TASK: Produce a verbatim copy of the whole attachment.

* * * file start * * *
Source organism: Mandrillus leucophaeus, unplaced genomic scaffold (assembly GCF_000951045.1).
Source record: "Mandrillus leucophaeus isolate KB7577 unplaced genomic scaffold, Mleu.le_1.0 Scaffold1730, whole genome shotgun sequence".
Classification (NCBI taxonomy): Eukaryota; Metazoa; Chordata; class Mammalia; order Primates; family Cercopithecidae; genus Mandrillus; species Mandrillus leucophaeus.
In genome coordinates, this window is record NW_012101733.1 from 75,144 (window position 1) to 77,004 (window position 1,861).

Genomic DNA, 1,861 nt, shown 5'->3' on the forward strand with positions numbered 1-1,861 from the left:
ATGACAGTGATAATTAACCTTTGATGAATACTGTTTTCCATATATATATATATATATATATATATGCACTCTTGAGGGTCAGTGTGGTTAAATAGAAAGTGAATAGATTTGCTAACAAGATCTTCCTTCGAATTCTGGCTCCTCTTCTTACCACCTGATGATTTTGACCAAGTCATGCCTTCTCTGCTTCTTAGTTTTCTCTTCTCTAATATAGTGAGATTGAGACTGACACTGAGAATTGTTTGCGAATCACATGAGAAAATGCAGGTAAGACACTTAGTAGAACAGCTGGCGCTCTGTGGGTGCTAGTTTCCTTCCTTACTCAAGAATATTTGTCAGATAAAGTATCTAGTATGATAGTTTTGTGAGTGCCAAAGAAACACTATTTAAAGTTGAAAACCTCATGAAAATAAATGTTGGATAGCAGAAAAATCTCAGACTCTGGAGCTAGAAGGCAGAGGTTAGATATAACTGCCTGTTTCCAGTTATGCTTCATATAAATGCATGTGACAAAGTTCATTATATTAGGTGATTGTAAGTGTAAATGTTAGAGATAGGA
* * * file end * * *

Source organism: Mandrillus leucophaeus, unplaced genomic scaffold (assembly GCF_000951045.1).
Source record: "Mandrillus leucophaeus isolate KB7577 unplaced genomic scaffold, Mleu.le_1.0 Scaffold1730, whole genome shotgun sequence".
Classification (NCBI taxonomy): Eukaryota; Metazoa; Chordata; class Mammalia; order Primates; family Cercopithecidae; genus Mandrillus; species Mandrillus leucophaeus.
In genome coordinates, this window is record NW_012101733.1 from 75,144 (window position 1) to 77,004 (window position 1,861).

Genomic DNA, 1,861 nt, shown 5'->3' on the forward strand with positions numbered 1-1,861 from the left:
ATGACAGTGATAATTAACCTTTGATGAATACTGTTTTCCATATATATATATATATATATATATATGCACTCTTGAGGGTCAGTGTGGTTAAATAGAAAGTGAATAGATTTGCTAACAAGATCTTCCTTCGAATTCTGGCTCCTCTTCTTACCACCTGATGATTTTGACCAAGTCATGCCTTCTCTGCTTCTTAGTTTTCTCTTCTCTAATATAGTGAGATTGAGACTGACACTGAGAATTGTTTGCGAATCACATGAGAAAATGCAGGTAAGACACTTAGTAGAACAGCTGGCGCTCTGTGGGTGCTAGTTTCCTTCCTTACTCAAGAATATTTGTCAGATAAAGTATCTAGTATGATAGTTTTGTGAGTGCCAAAGAAACACTATTTAAAGTTGAAAACCTCATGAAAATAAATGTTGGATAGCAGAAAAATCTCAGACTCTGGAGCTAGAAGGCAGAGGTTAGATATAACTGCCTGTTTCCAGTTATGCTTCATATAAATGCATGTGACAAAGTTCATTATATTAGGTGATTGTAAGTGTAAATGTTAGAGATAGGA